The commerce of literature....
The literature of commerce
Anglo-French perspectives in.......
the long eighteenth century.......
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Draft Programme

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Monday 2 July
Registration - 9:00–9:15am
Introductory Remarks - 9:15 am

Keynote lecture - 9:30-10:30am
Professor James Raven, University of Essex

‘Certifying Commerce: Jobbing printing and publication for trade in eighteenth-century Britain’

Session 1 - 11:00am-12:45 pm

Public Credit, private interest, and the literary imagination in Britain and France Chair: TBC

Olivier Delers, University of Richmond
‘The Other Rise of the Novel: Imagining Alternative Economies in the Eighteenth-Century French Novel’
pdf Abstract

Natalie Roxburgh, Carl von Ossietzky University of Oldenburg
‘The Two “Publics” of Thomas Bridges’ Adventures of a Bank-Note.’
pdf Abstract

Emma Clery, Southampton University
‘Economic Warfare: the Continental System of 1807-12, Public Credit, and Poetic Protest’
pdf Abstract

Lunch - 12:45-1:45pm
Session - 2 1:45pm-3.45pm

The Business of Books
Chair: TBC

Dominique Varry, École nationale supérieure des sciences de l'information et des bibliothèques
‘The book-trade through some 18th century French book-sellers' handbooks
pdf Abstract

Mark Curran, University of Cambridge
‘The Republic of Books’
pdf Abstract

Lise Andries, CNRS-Université de Paris IV-Sorbonne
‘Commerce and literature in Bougainville, Cook and Laperouse’s journals’
pdf Abstract

Coffee - 3:45-4:00pm
Session 3 - 4:00–6:00pmPaterson and Pamphleteers
Chair: TBC

Helen Paul, Southampton University
‘Bank of England or the Bank of Land? The pamphlet literature and the national banking project’
pdf Abstract

Benjamin Pauley, Eastern Connecticut State University
‘The very navel of the trading world: Darien in British Commercial Fantasy, ca. 1685-1710.’
pdf Abstract

Julia Rudolph, North Carolina State University
‘Legal History, the Book Trade, and the Literature of Commerce’
pdf Abstract

Exhibition - 6:00-7:00pm
Newnham College Library

Reception 7:00-7:30pm
Conference dinner 7:30pm
Tuesday 3rd of July

Session 4 - 9:00-10:30am

Theatre and Finance
Chair: TBC

Matthew Pagett, University of Pennsylvania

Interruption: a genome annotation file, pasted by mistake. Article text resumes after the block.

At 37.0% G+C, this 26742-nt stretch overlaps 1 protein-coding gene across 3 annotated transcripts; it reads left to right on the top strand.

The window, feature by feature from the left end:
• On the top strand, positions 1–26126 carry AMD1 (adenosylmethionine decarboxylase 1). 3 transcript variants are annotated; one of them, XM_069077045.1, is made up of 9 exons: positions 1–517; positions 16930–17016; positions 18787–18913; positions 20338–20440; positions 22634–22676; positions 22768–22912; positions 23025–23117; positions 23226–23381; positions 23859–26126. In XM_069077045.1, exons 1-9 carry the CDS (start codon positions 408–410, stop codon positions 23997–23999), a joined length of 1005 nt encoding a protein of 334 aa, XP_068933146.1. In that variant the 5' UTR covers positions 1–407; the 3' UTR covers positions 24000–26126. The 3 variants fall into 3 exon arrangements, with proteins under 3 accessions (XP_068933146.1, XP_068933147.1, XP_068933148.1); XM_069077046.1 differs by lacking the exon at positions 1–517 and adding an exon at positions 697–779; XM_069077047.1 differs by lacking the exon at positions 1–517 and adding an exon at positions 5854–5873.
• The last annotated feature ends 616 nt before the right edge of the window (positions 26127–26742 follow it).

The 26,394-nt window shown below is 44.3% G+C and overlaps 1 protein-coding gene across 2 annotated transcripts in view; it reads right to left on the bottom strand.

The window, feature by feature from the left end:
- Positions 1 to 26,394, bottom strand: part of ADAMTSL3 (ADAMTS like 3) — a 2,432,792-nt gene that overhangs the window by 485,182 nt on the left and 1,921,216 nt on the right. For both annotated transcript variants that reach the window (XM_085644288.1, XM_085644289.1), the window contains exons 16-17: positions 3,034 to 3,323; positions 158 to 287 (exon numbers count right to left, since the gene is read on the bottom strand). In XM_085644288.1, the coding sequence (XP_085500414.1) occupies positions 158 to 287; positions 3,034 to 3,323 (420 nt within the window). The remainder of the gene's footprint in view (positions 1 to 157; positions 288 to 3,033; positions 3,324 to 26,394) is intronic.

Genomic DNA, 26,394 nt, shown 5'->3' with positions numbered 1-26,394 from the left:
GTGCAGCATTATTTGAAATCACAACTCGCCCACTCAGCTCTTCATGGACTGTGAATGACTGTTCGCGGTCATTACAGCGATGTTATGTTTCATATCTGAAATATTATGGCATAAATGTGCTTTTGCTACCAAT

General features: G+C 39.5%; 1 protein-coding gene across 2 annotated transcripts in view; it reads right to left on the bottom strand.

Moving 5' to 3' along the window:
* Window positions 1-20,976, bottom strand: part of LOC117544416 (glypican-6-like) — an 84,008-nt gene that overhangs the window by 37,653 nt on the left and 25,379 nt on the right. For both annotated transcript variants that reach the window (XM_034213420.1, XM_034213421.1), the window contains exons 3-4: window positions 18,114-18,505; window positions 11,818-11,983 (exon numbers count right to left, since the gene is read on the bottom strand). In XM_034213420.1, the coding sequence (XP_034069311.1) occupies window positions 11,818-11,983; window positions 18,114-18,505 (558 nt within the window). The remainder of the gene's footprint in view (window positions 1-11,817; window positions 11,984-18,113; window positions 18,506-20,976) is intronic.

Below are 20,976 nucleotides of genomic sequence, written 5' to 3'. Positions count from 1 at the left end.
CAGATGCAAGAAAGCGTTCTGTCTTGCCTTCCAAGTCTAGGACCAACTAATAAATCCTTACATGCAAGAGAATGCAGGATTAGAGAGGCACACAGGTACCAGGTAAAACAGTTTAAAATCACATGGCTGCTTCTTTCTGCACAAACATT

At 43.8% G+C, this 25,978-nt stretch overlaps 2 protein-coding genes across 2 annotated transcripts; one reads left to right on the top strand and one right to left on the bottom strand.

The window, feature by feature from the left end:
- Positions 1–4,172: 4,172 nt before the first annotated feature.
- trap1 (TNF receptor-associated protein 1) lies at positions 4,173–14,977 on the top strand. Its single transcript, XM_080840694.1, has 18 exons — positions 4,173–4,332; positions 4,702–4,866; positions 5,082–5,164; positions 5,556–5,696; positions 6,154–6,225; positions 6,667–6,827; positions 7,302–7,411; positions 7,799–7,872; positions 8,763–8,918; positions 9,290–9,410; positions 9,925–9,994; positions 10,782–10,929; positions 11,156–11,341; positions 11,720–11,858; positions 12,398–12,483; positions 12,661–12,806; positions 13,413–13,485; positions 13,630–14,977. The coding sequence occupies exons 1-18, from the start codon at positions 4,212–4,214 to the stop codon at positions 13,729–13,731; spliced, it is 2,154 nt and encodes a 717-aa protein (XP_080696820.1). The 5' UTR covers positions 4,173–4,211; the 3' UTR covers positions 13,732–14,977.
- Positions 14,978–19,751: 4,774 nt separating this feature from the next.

‘Performing Paper: Finance in French Comic Theatre in the early eighteenth century.’
pdf Abstract

Catherine Labio, University of Colorado
‘Two Cultures: The Literature(s) of the South Sea and Mississippi Bubbles’
pdf Abstract

Coffee 10:30-11:00am
Session 5 - 11:00am-1.00pm

Market Forces and the Modern Author
Chair: TBC

Mikko Tolonen, University of Helsinki and St Andrews University
‘Commercial aspect of Fable of the bees’
pdf Abstract

Thierry Rigogne, Fordham University
'The Cafés Literature Made, the Literature Cafés Made: Literature, Authorship, Sociability and Commerce in the French Coffeehouse, 1650-1800'
pdf Abstract

Bridget Orr, Vanderbilt University and Clare Hall
‘“To his Pen he owes all his Subsistence”: Authorship, Commerce and Virtue in Colman and Foote’
pdf Abstract

Lunch - 1:00-2:00pm
Keynote lecture - 2:00-3:00pm

Professor Joan DeJean, University of Pennsylvania
‘They “suck the very blood of the French people”: The First Financiers’

Tea 3:00-3:30pm
Session 6 - 3:30pm-5:30pm

The Commerce of Books and the Commerce of Ideas
Chair: TBC

Joseph Chaves, University of Northern Colorado
‘The Extent of Commerce: the French and English versions of Crèvecoeur’s Letters’
pdf Abstract

Antonella Alimento, University of Pisa
‘The translations as a conduit for the commerce of ideas: the case of the Negotiant Anglois’
pdf Abstract

Olivier Tonneau, Cambridge University and Homerton College
‘The evidences against ‘L’Evidence’: Keynes, Galiani and Diderot on the fallacy of naturalistic economics’
pdf Abstract

Round table discussion - 5:30-6:00pm
Chaired by Professor John Richetti, Emeritus of the University of Pennsylvania

Champagne Reception - 6:00pm
End of Conference


Newnham College
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Centre for Financial History, Newnham College, Cambridge

Dates: Monday 2nd July – Tuesday 3rd July 2012.

Sponsored by the Newnham College Senior Members Research Fund, the Centre for Financial History, the Trevelyan Fund of the History Faculty and the French Department at the University of Cambridge.



  Copyright © 2012 Dr D'Maris Coffman. Newnham College, Cambridge